There’s a noticeable addition of both meatiness and grapefruit soda; the former in the mouth, the latter through the nose. Otherwise, the roster of flavors is quite similar to the middle portions though I pick up some traces of bubble gum and spices towards the end. I make a minor touch-up to keep the cigar burning evenly, but otherwise construction remains as was for the first hour or so of the cigar. The only other real change is a ramp up of strength in the last two inches of the Midnight Express Robusto.


Final Notes

  • There is a book and film titled Midnight Express, an autobiography of Billy Hayes, who was imprisoned in 1970 for trying to smuggle hash out of Turkey. You can read more about Hayes’ experience here.
  • I’m a big fan of the packaging. The black color scheme immediately helps me to identify this as the maduro version and the foot band contrasts nicely.
  • While I thought aging really helped the original The Last Tsar, which has a similar wrapper as this cigar, I am not really fond of the idea of this aging this cigar. To me, the flavors are interacting extremely well with each other.
  • Strength is medium-full for the most part, though it does end full.
  • While a touch-up in the final third was present on all samples, one cigar needed two additional touch-ups starting in the final third. For whatever reason it didn’t want to burn evenly.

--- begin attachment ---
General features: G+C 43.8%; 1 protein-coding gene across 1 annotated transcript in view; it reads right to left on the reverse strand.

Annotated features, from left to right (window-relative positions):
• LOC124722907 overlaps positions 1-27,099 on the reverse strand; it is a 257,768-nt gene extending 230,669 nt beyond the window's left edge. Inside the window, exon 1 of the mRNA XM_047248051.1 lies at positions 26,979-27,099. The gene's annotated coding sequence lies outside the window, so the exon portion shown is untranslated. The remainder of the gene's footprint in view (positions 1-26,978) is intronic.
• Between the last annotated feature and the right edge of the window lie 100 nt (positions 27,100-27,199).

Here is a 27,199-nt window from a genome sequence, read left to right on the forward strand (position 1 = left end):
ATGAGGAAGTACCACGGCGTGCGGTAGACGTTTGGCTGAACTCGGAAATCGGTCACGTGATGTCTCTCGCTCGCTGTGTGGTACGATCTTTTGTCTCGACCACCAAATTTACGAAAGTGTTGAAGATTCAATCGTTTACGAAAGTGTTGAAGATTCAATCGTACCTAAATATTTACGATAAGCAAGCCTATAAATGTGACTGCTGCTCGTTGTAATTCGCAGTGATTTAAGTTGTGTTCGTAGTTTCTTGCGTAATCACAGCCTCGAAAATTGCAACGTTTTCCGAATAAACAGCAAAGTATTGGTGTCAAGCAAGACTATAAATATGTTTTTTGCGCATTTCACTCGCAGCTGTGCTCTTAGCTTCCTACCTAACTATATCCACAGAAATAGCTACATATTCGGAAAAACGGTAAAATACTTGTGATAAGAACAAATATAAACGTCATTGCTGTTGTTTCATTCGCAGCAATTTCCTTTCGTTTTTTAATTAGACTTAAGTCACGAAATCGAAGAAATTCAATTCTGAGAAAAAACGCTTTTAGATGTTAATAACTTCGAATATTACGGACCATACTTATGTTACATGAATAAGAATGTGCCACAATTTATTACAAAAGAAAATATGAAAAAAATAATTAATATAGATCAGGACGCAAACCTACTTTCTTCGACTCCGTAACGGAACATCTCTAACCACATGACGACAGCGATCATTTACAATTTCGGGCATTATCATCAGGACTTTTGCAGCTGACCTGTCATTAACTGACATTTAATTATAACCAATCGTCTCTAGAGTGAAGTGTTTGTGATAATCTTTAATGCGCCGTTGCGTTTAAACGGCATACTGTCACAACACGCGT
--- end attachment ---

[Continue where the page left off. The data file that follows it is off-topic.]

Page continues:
• Two samples for this review were given to halfwheel by Caldwell Cigar Co. at the 2016 IPCPR Convention & Trade Show. Another was purchased.
  • Final smoking time was one hour and 45 minutes on average.
  • Site sponsors Atlantic Cigar Co. and JR Cigar both have the Midnight Express Robusto in stock.
90 Overall Score

The magic here is the intensity levels. At no point do I find the Midnight Express, at least in this Toro Grande format, to be beyond medium-full and to be quiet honest, I don’t find the plethora of flavors in many of the cigars I would describe as similarly complex. Where it shines is that the flavors have very defined intensity levels and they combine to create a cigar that reminds me of a nice three-course meal rather than some rolled up dried out leaves.

Charlie Minato
About the author

I am an editor and co-founder of Media, LLC. I previously co-founded and published TheCigarFeed, one of the two predecessors of halfwheel. I handle the editing of our written content, the majority of the technical aspects of the site and work with the rest of our staff on content management, business development and more. I’ve lived in most corners of the country and now entering my second stint in Dallas, Texas. I enjoy boxing, headphones, the Le Mans 24-hour, wearing sweatshirts year-round and gyros. echte liebe.